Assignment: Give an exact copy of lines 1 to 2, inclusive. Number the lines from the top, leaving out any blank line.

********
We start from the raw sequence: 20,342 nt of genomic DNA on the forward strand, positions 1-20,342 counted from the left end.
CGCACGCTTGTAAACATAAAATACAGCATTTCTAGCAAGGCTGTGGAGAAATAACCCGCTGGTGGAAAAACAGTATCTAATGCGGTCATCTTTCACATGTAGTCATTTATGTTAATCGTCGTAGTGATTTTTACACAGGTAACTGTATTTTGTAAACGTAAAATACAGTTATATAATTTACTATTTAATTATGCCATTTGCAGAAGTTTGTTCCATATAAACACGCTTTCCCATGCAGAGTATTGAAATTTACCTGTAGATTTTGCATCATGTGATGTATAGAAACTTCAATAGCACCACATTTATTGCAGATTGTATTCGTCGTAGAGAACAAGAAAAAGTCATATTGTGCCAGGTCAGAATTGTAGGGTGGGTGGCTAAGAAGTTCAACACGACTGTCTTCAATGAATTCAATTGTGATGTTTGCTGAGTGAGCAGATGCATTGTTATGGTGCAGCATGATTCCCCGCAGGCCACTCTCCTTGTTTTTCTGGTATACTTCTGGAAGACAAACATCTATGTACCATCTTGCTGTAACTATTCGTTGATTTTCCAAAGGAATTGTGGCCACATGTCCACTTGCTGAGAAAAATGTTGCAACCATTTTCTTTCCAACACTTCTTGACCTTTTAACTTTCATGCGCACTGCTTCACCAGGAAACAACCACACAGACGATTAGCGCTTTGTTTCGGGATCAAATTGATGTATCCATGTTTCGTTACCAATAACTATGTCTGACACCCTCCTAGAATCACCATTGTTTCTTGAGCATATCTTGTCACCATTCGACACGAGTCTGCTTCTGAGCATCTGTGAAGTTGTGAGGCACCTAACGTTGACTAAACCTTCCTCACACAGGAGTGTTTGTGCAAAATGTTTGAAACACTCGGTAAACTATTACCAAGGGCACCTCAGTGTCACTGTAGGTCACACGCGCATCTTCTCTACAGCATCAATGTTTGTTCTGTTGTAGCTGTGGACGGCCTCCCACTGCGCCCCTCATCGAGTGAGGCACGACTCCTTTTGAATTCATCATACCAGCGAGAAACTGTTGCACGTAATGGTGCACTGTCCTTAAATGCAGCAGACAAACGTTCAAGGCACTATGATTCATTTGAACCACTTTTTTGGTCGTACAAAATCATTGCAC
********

We start from the raw sequence: 20,342 nt of genomic DNA on the forward strand, positions 1-20,342 counted from the left end.
CGCACGCTTGTAAACATAAAATACAGCATTTCTAGCAAGGCTGTGGAGAAATAACCCGCTGGTGGAAAAACAGTATCTAATGCGGTCATCTTTCACATGTAGTCATTTATGTTAATCGTCGTAGTGATTTTTACACAGGTAACTGTATTTTGTAAACGTAAAATACAGTTATATAATTTACTATTTAATTATGCCATTTGCAGAAGTTTGTTCCATATAAACACGCTTTCCCATGCAGAGTATTGAAATTTACCTGTAGATTTTGCATCATGTGATGTATAGAAACTTCAATAGCACCACATTTATTGCAGATTGTATTCGTCGTAGAGAACAAGAAAAAGTCATATTGTGCCAGGTCAGAATTGTAGGGTGGGTGGCTAAGAAGTTCAACACGACTGTCTTCAATGAATTCAATTGTGATGTTTGCTGAGTGAGCAGATGCATTGTTATGGTGCAGCATGATTCCCCGCAGGCCACTCTCCTTGTTTTTCTGGTATACTTCTGGAAGACAAACATCTATGTACCATCTTGCTGTAACTATTCGTTGATTTTCCAAAGGAATTGTGGCCACATGTCCACTTGCTGAGAAAAATGTTGCAACCATTTTCTTTCCAACACTTCTTGACCTTTTAACTTTCATGCGCACTGCTTCACCAGGAAACAACCACACAGACGATTAGCGCTTTGTTTCGGGATCAAATTGATGTATCCATGTTTCGTTACCAATAACTATGTCTGACACCCTCCTAGAATCACCATTGTTTCTTGAGCATATCTTGTCACCATTCGACACGAGTCTGCTTCTGAGCATCTGTGAAGTTGTGAGGCACCTAACGTTGACTAAACCTTCCTCACACAGGAGTGTTTGTGCAAAATGTTTGAAACACTCGGTAAACTATTACCAAGGGCACCTCAGTGTCACTGTAGGTCACACGCGCATCTTCTCTACAGCATCAATGTTTGTTCTGTTGTAGCTGTGGACGGCCTCCCACTGCGCCCCTCATCGAGTGAGGCACGACTCCTTTTGAATTCATCATACCAGCGAGAAACTGTTGCACGTAATGGTGCACTGTCCTTAAATGCAGCAGACAAACGTTCAAGGCACTATGATTCATTTGAACCACTTTTTTGGTCGTACAAAATCATTGCAC